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Library of The College of St. Scholastica: Home

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Welcome to the Library

    Old Sol might be down to his last 4 billion years but SOLAR will just keep serving your needs. It's like Google, only better. 

The College of St. Scholastica Library
1200 Kenwood Avenue, Duluth, MN 55811

Regular Hours

Monday:  7:45 a.m. - 10:00 p.m.
Tuesday:  7:45 a.m. - 10:00 p.m.
Wednesday:  7:45 a.m. - 10:00 p.m.
Thursday:  7:45 a.m. - 10:00 p.m.
Friday:  7:45 a.m. - 5:00 p.m.
Saturday:  10:00 a.m. - 4:00 p.m.
Sunday:  12:00 p.m. - 10:00 p.m.

Library News

Scope for Imagination: Curating the Digital Museums Canada Exhibit of the Anne of Green Gables Manuscript

The English Department & the Library welcome CSS alum Dr. Emily Woster for a celebration of Anne of Green Gables.

 L.M. Montgomery's novel, Anne of Green Gables (1908), is beloved the world over. It has been translated into dozens of languages and adapted, and readapted, for page, stage, and screen. But until now, only a lucky few have seen the original manuscript that started it all. Over the past two years, Dr. Emily Woster has been at work curating a new online exhibit that will share, for the first time, the fully digitized and annotated manuscript of Montgomery's classic novel.

Friday, January 27th

3:30 - 5:00 p.m.

Library North Reading Room



Religious Pluralism as Political Resistance

Do all religions have a common essence? Is pluralistic discourse empowering of oppressive for marginalized communities? CSS Assistant Professor of Religious Studies Andrew Taylor will explore how Tibetan Buddhist luminaries have engaged these questions by examining the political projects of Jamgon Kongtrul the Great and the present Dalai Lama.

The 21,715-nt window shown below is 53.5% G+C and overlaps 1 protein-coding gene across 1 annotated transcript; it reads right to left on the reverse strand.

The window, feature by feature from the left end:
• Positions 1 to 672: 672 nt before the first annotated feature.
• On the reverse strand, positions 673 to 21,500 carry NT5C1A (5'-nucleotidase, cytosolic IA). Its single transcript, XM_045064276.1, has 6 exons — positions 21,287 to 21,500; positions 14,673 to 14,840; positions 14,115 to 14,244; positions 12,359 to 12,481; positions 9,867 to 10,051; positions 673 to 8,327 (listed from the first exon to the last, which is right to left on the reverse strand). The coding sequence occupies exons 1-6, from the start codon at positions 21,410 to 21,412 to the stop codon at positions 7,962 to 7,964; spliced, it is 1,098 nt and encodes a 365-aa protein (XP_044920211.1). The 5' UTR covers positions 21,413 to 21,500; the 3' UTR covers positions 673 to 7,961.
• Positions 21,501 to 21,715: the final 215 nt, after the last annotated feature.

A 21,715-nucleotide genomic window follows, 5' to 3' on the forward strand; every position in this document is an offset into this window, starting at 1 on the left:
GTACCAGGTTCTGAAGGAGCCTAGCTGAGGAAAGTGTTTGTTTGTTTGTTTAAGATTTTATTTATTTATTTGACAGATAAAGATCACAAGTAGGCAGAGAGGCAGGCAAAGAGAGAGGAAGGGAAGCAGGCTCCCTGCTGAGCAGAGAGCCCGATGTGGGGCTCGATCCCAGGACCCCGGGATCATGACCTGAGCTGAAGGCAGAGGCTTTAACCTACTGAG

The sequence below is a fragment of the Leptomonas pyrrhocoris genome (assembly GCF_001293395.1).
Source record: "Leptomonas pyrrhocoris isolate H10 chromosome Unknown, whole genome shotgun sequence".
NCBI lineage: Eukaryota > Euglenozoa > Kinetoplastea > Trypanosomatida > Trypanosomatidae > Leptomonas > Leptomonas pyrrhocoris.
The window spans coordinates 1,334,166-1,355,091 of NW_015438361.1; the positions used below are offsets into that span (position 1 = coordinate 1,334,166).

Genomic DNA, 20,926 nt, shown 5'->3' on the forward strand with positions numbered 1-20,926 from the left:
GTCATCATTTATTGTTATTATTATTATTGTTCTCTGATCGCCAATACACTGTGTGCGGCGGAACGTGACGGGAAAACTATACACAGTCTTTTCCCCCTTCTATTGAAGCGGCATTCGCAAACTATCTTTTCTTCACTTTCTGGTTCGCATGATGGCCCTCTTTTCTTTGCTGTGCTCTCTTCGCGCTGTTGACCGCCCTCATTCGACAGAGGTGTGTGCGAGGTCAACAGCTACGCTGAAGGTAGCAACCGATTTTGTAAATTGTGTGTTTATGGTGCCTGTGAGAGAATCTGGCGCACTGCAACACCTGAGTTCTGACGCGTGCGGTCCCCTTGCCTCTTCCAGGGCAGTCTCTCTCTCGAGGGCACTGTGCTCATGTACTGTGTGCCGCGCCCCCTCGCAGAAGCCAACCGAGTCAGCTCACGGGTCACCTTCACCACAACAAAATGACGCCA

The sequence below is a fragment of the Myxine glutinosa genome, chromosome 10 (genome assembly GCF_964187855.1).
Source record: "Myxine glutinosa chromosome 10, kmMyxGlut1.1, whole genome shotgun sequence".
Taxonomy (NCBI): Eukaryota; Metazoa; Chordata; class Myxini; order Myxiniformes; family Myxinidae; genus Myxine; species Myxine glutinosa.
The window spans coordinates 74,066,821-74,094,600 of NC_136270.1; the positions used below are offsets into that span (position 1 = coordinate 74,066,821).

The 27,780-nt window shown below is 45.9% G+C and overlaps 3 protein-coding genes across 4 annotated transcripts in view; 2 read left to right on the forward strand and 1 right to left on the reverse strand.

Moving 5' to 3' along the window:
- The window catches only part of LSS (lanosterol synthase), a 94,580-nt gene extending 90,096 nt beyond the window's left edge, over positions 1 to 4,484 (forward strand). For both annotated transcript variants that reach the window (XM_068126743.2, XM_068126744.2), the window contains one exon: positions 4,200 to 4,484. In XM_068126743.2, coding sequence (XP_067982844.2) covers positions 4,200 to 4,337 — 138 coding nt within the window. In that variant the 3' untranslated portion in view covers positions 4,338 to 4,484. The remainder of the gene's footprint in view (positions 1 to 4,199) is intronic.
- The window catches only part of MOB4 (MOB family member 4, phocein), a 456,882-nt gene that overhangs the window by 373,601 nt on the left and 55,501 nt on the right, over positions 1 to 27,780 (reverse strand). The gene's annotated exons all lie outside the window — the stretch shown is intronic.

Library North Reading Room

Friday, February 17th

3:40 p.m. - 5:00 p.m., CST

Agriculture for Peace in Columbia

2022's presidential election of a leftist former guerrilla and Afro-Columbian feminist and environmental activist refocused international attention on Columbia's long and complicated peace process. For nearly a century, environmental issues, particularly agriculture and agrarian reform, long sat at the center of such negotiations. Dr. Tim Lorek asks, "Why?"

Library North Reading Room

Friday, March 3rd

3:40 p.m. - 5:00 p.m., CST

#emBODYgram with Kelly Mullan

Kelly Mullan discusses her doctoral research, which considers the "impact of absence" of fat bodies on social media for teenage women in Duluth. Mullan explains how such "absence" ensures a lack of exposure to bodies that represent demographics seen in everyday life, thereby skewing the practice of social comparison.

Library North Reading Room

Friday, April 14th

3:40 p.m. - 5:00 p.m., CST


No. 130

The September weather brought us our 130th entry for A Catalog of Birds. Those of you living in the modern world know it as the American Kestrel, but for those of us not of the modern world, it is the Sparrow Hawk ...  “The little Sparrow Hawk is arrayed in a varicolored dress of strikingly contrasted pattern, which makes it one of the handsomest of its tribe in Minnesota. 'The prettiest and jauntiest of our Hawks, and yet no prig; a true falcon, if a little one, with as noble mien and as much pluck as the best among his larger brethren, we can but admire him” (Coues, Birds of the Northeast, 1874). In only one other of our Hawks, the Marsh Hawk, is the plumage of the male and female clearly distinctive. At close range the sexes in this species are easily distinguished by the markings indicated above and shown in Mr. Brooke’s painting … the most frequent call-note may be represented by the syllables killy, killy, killy, killy, high-pitched and uttered rapidly. Mr. Kendell refers to their occasionally soaring at no great height. The writer has seen the male leave the nesting-site and ascend in wide circles and long, straight climbs, until lost to the naked eye.” - Roberts, Thomas. The Birds of Minnesota. 1936. pp. 363-365.

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